Linkon, S.


Science Target

Year of Publication:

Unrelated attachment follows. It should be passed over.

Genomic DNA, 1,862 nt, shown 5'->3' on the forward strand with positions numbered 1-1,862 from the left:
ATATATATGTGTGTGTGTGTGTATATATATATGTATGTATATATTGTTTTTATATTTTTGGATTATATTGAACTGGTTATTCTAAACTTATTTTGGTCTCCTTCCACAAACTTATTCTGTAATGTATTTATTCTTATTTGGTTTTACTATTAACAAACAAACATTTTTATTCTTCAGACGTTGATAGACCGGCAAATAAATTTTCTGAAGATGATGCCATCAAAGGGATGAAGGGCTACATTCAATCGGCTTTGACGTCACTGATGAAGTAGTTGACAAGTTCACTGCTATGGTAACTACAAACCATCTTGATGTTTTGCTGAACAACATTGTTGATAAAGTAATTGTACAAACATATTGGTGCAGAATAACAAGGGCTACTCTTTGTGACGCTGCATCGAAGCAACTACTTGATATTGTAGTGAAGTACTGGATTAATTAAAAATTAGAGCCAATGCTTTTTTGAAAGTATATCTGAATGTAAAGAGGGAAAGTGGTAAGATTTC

Geographically located in the deltaic region, Bangladesh is an ideal breeding ground for natural disasters. Climate change has also induced significant impacts on Bangladesh, particularly for the coastal settlements, which face natural disasters of one kind or another almost every year. Alongside the huge loss of life and destruction of human settlements, different built-environmental, economic, and social vulnerabilities appear as the impact of climate change. As vulnerabilities to disasters are mainly contextual, however, people find ways to adapt these autonomously, using their autonomous knowledge, which they have acquired over years and decades through the process of trial and error. Therefore, this research aims to investigate two interrelated issues: firstly, how climate change is inducing vulnerabilities in coastal settlements; and secondly, how dwellers adapt these vulnerabilities, through autonomy in the building process, both at dwelling unit and homestead level. From an ontological dimension by adopting a fact-finding case study approach, this qualitative research focuses on illustrating and depicting these autonomy in building process to adapt different vulnerabilities. Based on the empirical findings, this paper proposes some guidelines for the development of adaptive coastal settlements and argues that a lack of recognition of these autonomy results in deficient policy responses.

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